Change Myself –
The older I get the less knowledge and wisdom I think I possess. They say the beginning of wisdom and knowledge is two-fold; fearing God and knowing you know nothing. As each year passes the second part seems to get easier.
There was a time when I believed I knew much. Not just about myself but also about others. I could perceive motives both inward and outward, judge with impunity, and thought myself better and more able to live a life pleasing to God and myself than most other people. Then, I began to grow up.
The word growing brings with it a sense of serenity but growing is painful. It is bursting through old barriers, going places that are uncomfortable and unknown, daring to die in order to live, braving the challenges and elements that surround you.
With growth comes the realization you cannot force others to change. You do not have that power. You cannot stop the world from spinning out of control. You don’t have that ability. You can’t even get past your own hurts, habits, and hangups most days. You, I, am a perfect example of imperfection.
Wisdom and knowledge. They are as different as night and day but compliment each other when embraced and allowed to exist mentally, emotionally and spiritually.
“My Lord God, I have no idea where I am going. I do not see the road ahead of me. I cannot know for certain where it will end. Nor do I really know myself, and the fact that I think that I am following your will does not mean that I am actually doing so. But I believe that the desire to please you does in fact, please you.”
On Tuesday afternoon I ran into a store to pick up a snack to woof down on the way to a presentation. I hadn’t had time for lunch and I needed something on my stomach to make it through the two hour law enforcement training seminar I was taking part in. As I perused the snack aisle I felt someone tap me on the shoulder and turned around to see a friend who has recently been going through a season of suffering. She told me she was doing okay and trying to make the best out of a difficult situation. I listened and was able to share part of my journey these last eighteen months.
I’ve been discussing with another friend the quote from #ThomasMerton above. Here is some of what I wrote to him this week;
“I think longing for perfection leaves no room for the gift of acceptance of the myriad of things of which we have no control. For life to be our definition, version, of perfection is to not suffer. But some of our greatest lessons are found in suffering. We learn to treat others in the way we were not treated, to speak words of encouragement instead of insult, listen not condemn,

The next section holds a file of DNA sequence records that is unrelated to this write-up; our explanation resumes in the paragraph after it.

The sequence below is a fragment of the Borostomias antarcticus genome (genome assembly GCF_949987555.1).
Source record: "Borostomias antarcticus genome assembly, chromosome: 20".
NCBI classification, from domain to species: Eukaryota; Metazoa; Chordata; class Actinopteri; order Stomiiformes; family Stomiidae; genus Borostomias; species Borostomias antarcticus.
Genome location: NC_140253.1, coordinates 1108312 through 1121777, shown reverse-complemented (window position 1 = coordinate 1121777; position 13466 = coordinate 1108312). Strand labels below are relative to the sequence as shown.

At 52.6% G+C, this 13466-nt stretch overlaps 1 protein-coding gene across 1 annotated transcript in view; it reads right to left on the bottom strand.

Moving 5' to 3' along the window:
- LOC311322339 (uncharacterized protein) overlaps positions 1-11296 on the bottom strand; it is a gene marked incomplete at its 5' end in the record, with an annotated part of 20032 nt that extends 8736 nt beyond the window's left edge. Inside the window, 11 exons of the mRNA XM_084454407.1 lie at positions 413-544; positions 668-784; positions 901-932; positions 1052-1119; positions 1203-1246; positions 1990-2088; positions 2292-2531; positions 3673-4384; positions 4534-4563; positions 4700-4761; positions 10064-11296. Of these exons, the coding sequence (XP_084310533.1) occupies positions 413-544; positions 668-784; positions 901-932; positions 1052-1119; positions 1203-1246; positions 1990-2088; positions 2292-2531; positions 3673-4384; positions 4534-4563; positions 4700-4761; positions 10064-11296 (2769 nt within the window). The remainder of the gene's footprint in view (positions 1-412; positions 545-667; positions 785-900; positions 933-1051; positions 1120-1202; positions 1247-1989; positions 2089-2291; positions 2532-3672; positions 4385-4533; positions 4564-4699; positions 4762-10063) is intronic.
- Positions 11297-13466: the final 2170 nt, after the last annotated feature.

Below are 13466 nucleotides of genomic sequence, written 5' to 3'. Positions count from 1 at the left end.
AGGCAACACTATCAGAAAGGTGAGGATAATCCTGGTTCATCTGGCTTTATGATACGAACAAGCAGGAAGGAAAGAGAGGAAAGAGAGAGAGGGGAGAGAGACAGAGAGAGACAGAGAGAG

understand not assume, embrace not push away, give not take, be lowly not arrogant, the servant not the master. Grace, humility, surrender to the truth of our powerlessness is only found in suffering.”
Suffering is a needed and necessary, albeit unwanted, part of our journey. To resist suffering, to try and control, force, manipulate, coerce, make the world and others in our image doesn’t eliminate suffering but intensifies it.
The lust for perfection comes from our ego. Suffering, if we allow it, can purge our sense of self-importance and replace it with a sense of peace and purpose in the midst of hardships and heartaches.
“So, with the Alleluia of victory, the triumphant cry of Easter on her lips, the Church renews the Paschal mystery in which death is conquered, the power of the devil is broken forever, and sins are forgiven: the mystery of the death and resurrection of the Savior who is born to us on this day.
Today, the Church sings; ‘Dies sanctificatus illuxit nobis,’ which means: ‘A day of salvation,’ a day sanctified by mystery, a day full of divine and sanctifying power, has shone upon us. And she continues; ‘Alleluia, Alleluia. A sanctified day has shone upon us: come you gentiles and adore the Lord: for this day a great light has descended upon the earth.’
The Church summons all the world to adoration as she prepares with great solemnity to announce the words of the Gospel. This is the Prologue of John, in which with mighty power given him from God the greatest Evangelist proclaims; ‘The Word, Who was in the beginning with God, is made flesh, and dwells among us full of grace and truth.’
. . . let us open our eyes to the rising Sun, let us hasten to receive Him and let us come together to celebrate the great mystery of charity which is the sacrament of our salvation and of our union in Christ. Let us receive Christ that we may in all truth be ‘light in the Lord’ and that Christ may shine not only to us, but through us, and that we may all bum together in the sweet light of His presence in the world: I mean His presence in us, for we are His Body and His Holy Church.”